Learning and trust LO13208

C. Suzanne Deakins (sdeakins@teleport.com)
Sat, 12 Apr 1997 09:15:26 -0700 (PDT)

Replying to LO13178 --

Dear List:

This may or not may fit this discussion, but not trusting the world is
learned through NOT having been able to have our "trusting" needs met as
children. As children we may not have been taught what trust is by
example, for instance thinking we were going to zoo on Saturday and having
a change of plans happen. Small insignificant changes to parents, big
anti-trust building incidences of life for a child. It is not one of
these incidences but a continual stream that causes the problem. BUT real
lack of trust often comes as an adult when we feel we have been betrayed.
I personally do not feel that anyone can return to a state of innocense,
but perhaps we can have a different understanding of the happenings in our
life, seeing them as teaching events that help us become more aware of
life and how our actions are often the causing influenced for the
resulting reaction we experience. Trust comes as adults when we learn
enough about ourselves to realize that we are capable of recognizing value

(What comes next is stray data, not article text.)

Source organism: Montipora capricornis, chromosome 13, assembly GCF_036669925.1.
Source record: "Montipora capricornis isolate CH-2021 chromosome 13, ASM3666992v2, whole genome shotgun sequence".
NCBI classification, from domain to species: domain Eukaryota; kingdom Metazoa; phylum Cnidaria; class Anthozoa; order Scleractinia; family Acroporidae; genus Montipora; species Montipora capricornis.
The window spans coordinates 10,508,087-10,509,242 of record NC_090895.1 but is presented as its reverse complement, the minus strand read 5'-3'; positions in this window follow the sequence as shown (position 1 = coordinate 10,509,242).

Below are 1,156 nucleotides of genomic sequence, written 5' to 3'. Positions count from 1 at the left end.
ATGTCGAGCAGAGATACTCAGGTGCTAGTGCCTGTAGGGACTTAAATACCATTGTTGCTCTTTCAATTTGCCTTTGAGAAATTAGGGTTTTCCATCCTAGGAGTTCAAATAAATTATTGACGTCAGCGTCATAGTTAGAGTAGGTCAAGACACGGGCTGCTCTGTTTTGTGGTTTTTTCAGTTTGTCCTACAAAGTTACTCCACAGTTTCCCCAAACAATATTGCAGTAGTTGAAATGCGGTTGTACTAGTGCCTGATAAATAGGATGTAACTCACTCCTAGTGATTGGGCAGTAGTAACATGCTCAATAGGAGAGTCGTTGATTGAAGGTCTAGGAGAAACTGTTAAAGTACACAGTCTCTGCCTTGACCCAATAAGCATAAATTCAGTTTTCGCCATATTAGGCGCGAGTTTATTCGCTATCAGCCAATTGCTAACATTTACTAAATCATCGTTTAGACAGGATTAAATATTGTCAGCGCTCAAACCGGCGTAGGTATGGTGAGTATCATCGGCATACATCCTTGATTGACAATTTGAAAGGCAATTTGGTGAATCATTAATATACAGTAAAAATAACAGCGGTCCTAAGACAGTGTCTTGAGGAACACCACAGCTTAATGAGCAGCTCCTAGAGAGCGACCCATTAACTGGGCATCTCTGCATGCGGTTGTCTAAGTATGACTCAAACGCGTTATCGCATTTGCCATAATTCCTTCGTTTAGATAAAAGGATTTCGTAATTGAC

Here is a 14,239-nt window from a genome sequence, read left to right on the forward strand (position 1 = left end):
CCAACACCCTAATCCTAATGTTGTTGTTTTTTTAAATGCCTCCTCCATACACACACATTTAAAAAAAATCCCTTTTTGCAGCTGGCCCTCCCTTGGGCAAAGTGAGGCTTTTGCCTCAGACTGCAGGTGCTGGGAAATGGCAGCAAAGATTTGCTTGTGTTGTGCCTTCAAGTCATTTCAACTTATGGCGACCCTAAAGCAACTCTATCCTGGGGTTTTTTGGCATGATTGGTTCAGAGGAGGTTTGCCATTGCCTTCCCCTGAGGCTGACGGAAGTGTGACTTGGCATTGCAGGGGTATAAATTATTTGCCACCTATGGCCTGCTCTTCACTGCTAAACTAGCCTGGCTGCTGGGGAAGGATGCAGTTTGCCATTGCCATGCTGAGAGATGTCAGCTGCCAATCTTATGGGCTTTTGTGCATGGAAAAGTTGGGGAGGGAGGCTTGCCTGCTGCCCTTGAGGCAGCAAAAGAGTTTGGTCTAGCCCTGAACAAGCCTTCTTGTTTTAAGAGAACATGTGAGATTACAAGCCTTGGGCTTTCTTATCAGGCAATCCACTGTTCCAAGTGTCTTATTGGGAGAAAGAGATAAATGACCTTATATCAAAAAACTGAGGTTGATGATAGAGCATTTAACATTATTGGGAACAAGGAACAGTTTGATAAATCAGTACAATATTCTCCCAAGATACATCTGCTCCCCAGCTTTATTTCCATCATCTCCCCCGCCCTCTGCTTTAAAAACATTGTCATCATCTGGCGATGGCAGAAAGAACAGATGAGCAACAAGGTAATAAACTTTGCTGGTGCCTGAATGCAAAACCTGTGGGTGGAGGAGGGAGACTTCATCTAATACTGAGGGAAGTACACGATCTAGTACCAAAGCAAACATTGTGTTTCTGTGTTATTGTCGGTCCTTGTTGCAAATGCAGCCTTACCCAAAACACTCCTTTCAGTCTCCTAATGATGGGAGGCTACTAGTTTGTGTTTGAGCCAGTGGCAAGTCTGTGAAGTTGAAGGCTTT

and worth in others and in our self and know that many times situations
present themselves as the lessons needed for the next step in personal
consciousness growth.

Trust deals with only one person and that is our self. We can only trust
our world to the degree we understand our self and our needs, our desires
and our internal motivations. Trust in deity, and however you define this
personally in your life, works, but you are asked by all deity to make the
final choices mentally and emotionally. And it is in these choices that
you must know and understand yourself to be able to trust the worldly
interaction. To say that each action you take is "deity inspired and
deity responsible," places the responsibility for life decisions outside
of your control. This is perhaps okay for a while, but eventually we must
all face our own consciousness and unconscious and its' part in life's

These statements are in no manner meant to discourage prayer, meditation
and the asking for guidance in life from deity or higher sources. BUT if
we continue to place the control and responsibility for reactions and life
happenings outside of our self, who do we turn to in a real crisis, for
guidance and help? That is, if your deity is the ultimate causer in your
life, and you lose a child, or spouse, whom do you beseech for comfort,
guidance and peace? And do you see these as your ultimate punishment for
misbehavior? Or do you turn to yourself and seek to understand the cycles
of life and deal with your personal reactions to life circumstances, then
turning to deity for the grace, peace and guidance needed for decisions
and actions you must take?

Just some thoughts. Hope they add to the conversation...it is very

Suzanne Deakins, Ph.D.


"C. Suzanne Deakins" <sdeakins@teleport.com>

Learning-org -- An Internet Dialog on Learning Organizations For info: <rkarash@karash.com> -or- <http://world.std.com/~lo/>